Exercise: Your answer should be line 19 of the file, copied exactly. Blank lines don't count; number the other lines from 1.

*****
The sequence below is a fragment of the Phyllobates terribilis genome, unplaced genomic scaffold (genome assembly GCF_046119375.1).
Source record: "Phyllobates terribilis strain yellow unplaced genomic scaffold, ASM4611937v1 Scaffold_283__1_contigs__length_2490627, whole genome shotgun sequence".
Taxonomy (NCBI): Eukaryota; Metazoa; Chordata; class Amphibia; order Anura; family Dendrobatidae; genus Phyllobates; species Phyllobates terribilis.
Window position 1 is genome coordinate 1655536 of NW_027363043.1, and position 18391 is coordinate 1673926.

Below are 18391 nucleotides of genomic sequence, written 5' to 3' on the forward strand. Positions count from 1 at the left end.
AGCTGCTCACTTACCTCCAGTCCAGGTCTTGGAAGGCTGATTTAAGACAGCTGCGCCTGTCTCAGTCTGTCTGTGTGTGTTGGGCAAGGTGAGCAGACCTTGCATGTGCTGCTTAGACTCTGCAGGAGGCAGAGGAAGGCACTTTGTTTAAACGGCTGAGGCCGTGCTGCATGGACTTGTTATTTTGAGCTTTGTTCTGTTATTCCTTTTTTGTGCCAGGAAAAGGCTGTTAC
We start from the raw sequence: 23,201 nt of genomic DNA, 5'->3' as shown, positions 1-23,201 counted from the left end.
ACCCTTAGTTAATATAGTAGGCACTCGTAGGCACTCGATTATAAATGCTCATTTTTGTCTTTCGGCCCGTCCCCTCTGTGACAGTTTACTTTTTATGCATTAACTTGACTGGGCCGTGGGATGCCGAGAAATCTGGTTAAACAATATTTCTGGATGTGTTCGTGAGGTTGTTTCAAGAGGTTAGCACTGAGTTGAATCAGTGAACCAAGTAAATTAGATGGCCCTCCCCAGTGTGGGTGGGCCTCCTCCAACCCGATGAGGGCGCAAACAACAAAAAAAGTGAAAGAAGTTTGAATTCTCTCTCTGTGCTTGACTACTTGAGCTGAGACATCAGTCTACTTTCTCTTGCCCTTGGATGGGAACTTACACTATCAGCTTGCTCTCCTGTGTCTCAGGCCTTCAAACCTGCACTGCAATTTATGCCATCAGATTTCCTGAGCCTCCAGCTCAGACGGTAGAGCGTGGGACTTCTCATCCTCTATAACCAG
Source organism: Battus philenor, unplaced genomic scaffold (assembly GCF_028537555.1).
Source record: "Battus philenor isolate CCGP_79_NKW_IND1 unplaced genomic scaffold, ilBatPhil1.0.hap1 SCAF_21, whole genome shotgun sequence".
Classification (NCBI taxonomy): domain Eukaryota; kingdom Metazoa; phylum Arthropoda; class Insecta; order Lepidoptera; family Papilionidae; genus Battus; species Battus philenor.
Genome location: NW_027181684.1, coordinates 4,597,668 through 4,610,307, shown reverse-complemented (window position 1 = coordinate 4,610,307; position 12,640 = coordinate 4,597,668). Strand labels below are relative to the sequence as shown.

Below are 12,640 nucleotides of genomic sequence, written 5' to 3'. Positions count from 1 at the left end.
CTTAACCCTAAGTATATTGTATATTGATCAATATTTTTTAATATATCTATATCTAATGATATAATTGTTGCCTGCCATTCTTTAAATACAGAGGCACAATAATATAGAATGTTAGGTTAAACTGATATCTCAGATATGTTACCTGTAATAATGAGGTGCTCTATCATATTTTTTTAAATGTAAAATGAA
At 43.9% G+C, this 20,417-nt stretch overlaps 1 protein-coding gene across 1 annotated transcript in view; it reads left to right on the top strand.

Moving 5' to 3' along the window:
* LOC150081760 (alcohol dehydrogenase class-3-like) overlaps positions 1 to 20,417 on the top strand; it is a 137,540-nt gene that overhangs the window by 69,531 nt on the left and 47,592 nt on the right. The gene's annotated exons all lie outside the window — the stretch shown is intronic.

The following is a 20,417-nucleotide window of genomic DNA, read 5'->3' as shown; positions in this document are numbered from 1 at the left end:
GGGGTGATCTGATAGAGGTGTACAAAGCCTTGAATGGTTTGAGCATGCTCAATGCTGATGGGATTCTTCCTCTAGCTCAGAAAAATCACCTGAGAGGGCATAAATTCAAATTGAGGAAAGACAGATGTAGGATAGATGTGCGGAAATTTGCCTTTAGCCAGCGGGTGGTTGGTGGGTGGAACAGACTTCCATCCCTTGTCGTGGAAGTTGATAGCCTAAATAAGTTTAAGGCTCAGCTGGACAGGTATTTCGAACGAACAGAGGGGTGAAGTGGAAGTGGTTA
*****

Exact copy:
GGGGTGATCTGATAGAGGTGTACAAAGCCTTGAATGGTTTGAGCATGCTCAATGCTGATGGGATTCTTCCTCTAGCTCAGAAAAATCACCTGAGAGGGCATAAATTCAAATTGAGGAAAGACAGATGTAGGATAGATGTGCGGAAATTTGCCTTTAGCCAGCGGGTGGTTGGTGGGTGGAACAGACTTCCATCCCTTGTCGTGGAAGTTGATAGCCTAAATAAGTTTAAGGCTCAGCTGGACAGGTATTTCGAACGAACAGAGGGGTGAAGTGGAAGTGGTTA